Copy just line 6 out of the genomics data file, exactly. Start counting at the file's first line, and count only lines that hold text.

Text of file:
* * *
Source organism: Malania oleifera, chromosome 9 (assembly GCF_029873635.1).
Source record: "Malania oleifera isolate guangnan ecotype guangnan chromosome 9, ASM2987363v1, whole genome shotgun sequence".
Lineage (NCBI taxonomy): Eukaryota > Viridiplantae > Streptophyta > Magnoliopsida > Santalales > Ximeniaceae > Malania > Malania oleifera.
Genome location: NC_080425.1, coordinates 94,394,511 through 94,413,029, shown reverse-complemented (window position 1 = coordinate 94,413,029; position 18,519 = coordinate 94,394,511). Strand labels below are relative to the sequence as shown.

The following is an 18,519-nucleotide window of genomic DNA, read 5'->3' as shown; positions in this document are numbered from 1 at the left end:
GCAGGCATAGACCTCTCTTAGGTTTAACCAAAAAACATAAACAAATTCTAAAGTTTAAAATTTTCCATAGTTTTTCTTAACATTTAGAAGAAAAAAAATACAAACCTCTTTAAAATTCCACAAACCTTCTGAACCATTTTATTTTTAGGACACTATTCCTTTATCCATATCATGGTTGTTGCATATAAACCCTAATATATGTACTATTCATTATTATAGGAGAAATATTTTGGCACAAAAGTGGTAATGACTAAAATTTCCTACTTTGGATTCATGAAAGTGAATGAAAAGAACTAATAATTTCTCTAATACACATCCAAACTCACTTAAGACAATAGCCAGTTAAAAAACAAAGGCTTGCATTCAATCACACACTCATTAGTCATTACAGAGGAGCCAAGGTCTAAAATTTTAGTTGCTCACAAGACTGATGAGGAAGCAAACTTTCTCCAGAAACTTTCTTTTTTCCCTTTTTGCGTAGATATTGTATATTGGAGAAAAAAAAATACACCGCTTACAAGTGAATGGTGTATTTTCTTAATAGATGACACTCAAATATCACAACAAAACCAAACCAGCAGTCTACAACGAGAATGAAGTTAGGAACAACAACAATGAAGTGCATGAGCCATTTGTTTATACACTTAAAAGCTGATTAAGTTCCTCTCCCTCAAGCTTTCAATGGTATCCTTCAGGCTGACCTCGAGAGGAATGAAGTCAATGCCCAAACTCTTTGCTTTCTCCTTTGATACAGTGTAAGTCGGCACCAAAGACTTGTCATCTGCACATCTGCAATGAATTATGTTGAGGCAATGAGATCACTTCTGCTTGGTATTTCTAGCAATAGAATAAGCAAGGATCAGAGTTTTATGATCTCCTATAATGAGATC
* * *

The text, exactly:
GCAGGCATAGACCTCTCTTAGGTTTAACCAAAAAACATAAACAAATTCTAAAGTTTAAAATTTTCCATAGTTTTTCTTAACATTTAGAAGAAAAAAAATACAAACCTCTTTAAAATTCCACAAACCTTCTGAACCATTTTATTTTTAGGACACTATTCCTTTATCCATATCATGGTTGTTGCATATAAACCCTAATATATGTACTATTCATTATTATAGGAGAAATATTTTGGCACAAAAGTGGTAATGACTAAAATTTCCTACTTTGGATTCATGAAAGTGAATGAAAAGAACTAATAATTTCTCTAATACACATCCAAACTCACTTAAGACAATAGCCAGTTAAAAAACAAAGGCTTGCATTCAATCACACACTCATTAGTCATTACAGAGGAGCCAAGGTCTAAAATTTTAGTTGCTCACAAGACTGATGAGGAAGCAAACTTTCTCCAGAAACTTTCTTTTTTCCCTTTTTGCGTAGATATTGTATATTGGAGAAAAAAAAATACACCGCTTACAAGTGAATGGTGTATTTTCTTAATAGATGACACTCAAATATCACAACAAAACCAAACCAGCAGTCTACAACGAGAATGAAGTTAGGAACAACAACAATGAAGTGCATGAGCCATTTGTTTATACACTTAAAAGCTGATTAAGTTCCTCTCCCTCAAGCTTTCAATGGTATCCTTCAGGCTGACCTCGAGAGGAATGAAGTCAATGCCCAAACTCTTTGCTTTCTCCTTTGATACAGTGTAAGTCGGCACCAAAGACTTGTCATCTGCACATCTGCAATGAATTATGTTGAGGCAATGAGATCACTTCTGCTTGGTATTTCTAGCAATAGAATAAGCAAGGATCAGAGTTTTATGATCTCCTATAATGAGATC